Charity Shop & Poundshop Finds

Timble2

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Yes, he rather incoveniently died. Selfish, quite frankly.
It's fortunate for cinema and the reputation and memory of Peter Sellers that Blake Edwards didn't have the technology to digitally resurrect Clouseau through CGI, he would have, if he could have. Fingers crossed that no-one else comes up with the idea..
 

JamesWhitehead

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A bright, clear, frosty day, so I zoomed up to Shaw. Or would have zoomed not crawled, had I started earlier. The aftermath of a bug kept me at low ebb; I got repeated urges to eat something sweet. What? I fancied nothing much.

What of the charity-shoppes? Doctor Kershaw's Hospice Emporium coughed up a plate of goodies to fork through . . .

9 x DVDs bought, Shaw, 29.11.2019, total price £4.50:
2739.D: The Shout, 1978, Skolimowski, ana. 1.78:1, 82'30"
2740.D: Quartet, 1981, Merchant-Ivory, ana. 1.78:1, 96' + Trailer, 2'04" + Insight, 6'02" + Interview, 11'15" + 3 trailers.
2741.D: Merchant Ivory Collection, 15'43" + 58'19" + 21'38" = duplicate.
2742.D: Nightwatching, 2007, Peter Greenaway, ana. scope, st. 135'24" + Interviews, 22'04" + 10'27" + 11'13" + 19'22"
2743.D: Rembrandt's j'accuse, dir. Peter Greenaway, doc. ana 1.78:1. st. 100'24" + 1'24" trailer
2744-45.D: Karaoke, 1996, dir. Renny Rye, wr. Dennis Potter, ana. 1.66:1, 50'21" + 48'32" + 48'56" + 63'15" = 211' c
2746-47.D: Cold Lazarus, 1996, dir. Renny Rye, wr. Dennis Potter, ana. 1.66:1, 52'06" + 52'22" + 57'08" + 59'33" = 221' c

The Shout is a film more often read-about than seen. Starring Alan Bates, it dates from the late seventies. There are long gaps in the career of Skolimowski but the cultural promotion of dissident Polish voices by the West tended to collapse with the Berlin Wall.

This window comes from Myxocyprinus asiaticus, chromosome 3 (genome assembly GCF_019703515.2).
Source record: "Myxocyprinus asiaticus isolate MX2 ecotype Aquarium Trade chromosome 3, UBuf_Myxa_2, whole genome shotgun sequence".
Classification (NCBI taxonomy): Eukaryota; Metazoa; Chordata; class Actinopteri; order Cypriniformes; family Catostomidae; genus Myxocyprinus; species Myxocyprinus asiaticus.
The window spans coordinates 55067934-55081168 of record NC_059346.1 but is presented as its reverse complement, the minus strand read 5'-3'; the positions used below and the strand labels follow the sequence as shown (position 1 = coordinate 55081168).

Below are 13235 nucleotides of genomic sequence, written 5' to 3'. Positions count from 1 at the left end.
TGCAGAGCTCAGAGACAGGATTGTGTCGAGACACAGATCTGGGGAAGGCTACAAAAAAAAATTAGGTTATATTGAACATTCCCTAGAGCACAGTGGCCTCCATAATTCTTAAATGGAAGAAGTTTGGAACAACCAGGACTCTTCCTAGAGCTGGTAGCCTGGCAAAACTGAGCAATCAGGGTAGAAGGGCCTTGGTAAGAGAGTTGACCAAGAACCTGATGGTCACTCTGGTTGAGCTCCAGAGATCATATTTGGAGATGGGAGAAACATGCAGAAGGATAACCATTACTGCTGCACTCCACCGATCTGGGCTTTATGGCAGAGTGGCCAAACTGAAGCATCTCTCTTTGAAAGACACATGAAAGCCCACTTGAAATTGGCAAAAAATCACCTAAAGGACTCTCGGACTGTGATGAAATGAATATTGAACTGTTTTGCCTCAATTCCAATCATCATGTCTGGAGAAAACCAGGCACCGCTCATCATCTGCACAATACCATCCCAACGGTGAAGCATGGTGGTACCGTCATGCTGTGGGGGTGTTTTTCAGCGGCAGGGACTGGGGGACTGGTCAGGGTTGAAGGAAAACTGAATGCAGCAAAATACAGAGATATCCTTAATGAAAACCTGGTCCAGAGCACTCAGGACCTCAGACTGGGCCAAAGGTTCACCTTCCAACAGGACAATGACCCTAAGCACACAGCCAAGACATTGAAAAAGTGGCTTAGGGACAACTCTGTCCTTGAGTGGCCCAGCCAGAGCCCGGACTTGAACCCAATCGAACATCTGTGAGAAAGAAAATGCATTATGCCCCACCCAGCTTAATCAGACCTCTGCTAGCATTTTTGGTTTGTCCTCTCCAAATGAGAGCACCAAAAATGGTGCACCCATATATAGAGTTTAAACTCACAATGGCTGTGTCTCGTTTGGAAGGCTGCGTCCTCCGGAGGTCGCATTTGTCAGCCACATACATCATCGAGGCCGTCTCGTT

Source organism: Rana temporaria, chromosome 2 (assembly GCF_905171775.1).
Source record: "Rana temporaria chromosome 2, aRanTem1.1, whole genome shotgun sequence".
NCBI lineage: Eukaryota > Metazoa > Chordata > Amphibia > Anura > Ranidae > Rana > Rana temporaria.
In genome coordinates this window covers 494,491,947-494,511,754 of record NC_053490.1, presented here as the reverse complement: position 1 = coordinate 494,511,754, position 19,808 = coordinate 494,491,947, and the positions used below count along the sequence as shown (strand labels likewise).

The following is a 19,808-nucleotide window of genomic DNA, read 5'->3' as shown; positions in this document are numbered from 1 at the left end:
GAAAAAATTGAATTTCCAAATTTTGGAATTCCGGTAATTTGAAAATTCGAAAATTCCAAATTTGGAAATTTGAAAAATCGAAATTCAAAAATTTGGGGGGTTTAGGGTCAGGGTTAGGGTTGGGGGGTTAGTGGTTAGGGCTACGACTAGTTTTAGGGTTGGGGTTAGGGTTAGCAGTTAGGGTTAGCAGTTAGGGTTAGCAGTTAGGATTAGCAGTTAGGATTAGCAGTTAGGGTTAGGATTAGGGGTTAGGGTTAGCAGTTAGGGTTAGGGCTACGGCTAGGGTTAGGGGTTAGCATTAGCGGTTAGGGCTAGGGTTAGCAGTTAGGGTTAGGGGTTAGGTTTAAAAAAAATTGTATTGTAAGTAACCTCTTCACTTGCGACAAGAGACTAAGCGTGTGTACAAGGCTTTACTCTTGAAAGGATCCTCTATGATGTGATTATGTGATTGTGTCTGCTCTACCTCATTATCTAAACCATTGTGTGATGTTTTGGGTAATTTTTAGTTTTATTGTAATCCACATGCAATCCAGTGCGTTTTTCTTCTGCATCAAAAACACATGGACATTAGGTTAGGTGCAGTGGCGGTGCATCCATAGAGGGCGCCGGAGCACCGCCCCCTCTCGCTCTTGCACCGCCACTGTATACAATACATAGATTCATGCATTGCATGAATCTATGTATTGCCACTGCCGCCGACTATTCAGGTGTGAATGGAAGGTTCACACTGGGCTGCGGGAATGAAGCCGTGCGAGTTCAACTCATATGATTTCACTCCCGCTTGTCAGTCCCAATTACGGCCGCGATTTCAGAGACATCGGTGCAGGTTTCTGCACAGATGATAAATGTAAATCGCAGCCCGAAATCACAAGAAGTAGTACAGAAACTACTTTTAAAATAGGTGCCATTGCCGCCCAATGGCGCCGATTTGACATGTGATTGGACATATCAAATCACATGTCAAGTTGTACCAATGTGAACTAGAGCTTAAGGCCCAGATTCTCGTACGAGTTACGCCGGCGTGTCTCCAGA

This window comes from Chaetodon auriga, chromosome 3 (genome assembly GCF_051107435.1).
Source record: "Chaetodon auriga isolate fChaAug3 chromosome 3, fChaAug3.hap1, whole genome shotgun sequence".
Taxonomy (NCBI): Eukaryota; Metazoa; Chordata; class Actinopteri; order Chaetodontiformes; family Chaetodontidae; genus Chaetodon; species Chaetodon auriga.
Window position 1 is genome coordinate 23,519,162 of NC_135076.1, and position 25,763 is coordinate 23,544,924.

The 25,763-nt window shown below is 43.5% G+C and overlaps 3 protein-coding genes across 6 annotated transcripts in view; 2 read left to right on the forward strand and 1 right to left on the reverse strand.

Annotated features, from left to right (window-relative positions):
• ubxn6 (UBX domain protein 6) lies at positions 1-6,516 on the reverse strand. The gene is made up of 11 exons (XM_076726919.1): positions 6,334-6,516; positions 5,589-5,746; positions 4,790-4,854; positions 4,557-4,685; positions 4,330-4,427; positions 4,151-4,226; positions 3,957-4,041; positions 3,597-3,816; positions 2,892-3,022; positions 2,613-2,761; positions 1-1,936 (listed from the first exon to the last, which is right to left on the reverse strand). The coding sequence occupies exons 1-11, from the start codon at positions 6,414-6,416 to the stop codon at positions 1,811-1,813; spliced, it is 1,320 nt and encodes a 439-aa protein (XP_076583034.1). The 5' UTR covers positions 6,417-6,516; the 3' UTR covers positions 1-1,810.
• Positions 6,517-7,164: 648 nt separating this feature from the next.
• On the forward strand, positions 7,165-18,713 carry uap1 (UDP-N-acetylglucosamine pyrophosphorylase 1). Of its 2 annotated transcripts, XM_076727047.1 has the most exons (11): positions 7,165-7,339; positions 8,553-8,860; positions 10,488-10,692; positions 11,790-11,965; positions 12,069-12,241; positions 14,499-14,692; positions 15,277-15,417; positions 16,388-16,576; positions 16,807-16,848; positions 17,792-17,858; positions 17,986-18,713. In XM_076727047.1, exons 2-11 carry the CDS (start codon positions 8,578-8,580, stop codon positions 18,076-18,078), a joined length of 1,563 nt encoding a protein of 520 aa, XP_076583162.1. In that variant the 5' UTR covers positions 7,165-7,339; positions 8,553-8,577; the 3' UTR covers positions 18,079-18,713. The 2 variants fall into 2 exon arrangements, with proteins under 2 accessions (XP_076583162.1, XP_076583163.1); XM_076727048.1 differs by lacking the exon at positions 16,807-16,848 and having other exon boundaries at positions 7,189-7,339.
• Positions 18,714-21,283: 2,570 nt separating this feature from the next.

I remember seeing Merchant-Ivory's Quartet when it was new and being underwhelmed. It may play better in revival. Alan Bates, again, stars.

Nightwatching, Peter Greenaway's 2007 Rembrandt film, Nightwatching, comes in a twin-pack with his 2008 documentary Rembrandt's J'accuse. This was off my radar, for some reason, at the time. I look forward to catching-up with it. Greenaway keeps declaring his retirement from cinema. Visitors to Amsterdam will not be allowed to forget to visit The Nightwatch.

Dennis Potter's protracted demise was televised more or less live for the Nation in the mid-nineties. It was hard to avoid the impression that television's Old Guard were saluting an iconic figure from the medium's golden days. Much was made of the BBC and Channel Four sinking their rivalry to bring Potter's extensive last words to the small screen in the form of two mini-series, Karaoke and Cold Lazarus.

We are nearly a quarter-of-a-century on from that period. Time to reassess what seemed like acts of piety at the time? I did not watch them then - Potter's morphine-sustained farewell interview was generally deemed more compelling. :comphit:
 
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Frideswide

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Nightwatching, Peter Greenaway's 2007 Rembrandt film, Nighwatching, comes in a twin-pack with his 2008 documentary Rembrandt's J'accuse. This was off my radar, for some reason, at the time. I look forward to catching-up with it. Greenaway keeps declaring his retirement from cinema. Visitors to Amsterdam will not be allowed to forget to visit The Nightwatch.
Nightwatching is one of my most watched Greenaways. I'm not sure why, but it entrances me!


Dennis Potter's protracted demise was televised more or less live for the Nation in the mid-nineties. It was hard to avoid the impression that television's Old Guard were saluting an iconic figure from the medium's golden days. Much was made of the BBC and Channel Four sinking their rivalry to bring Potter's extensive last words to the small screen in the form of two mini-series, Karaoke and Cold Lazarus.
I remember - and I watched them at the times, enjoyed them and was moved.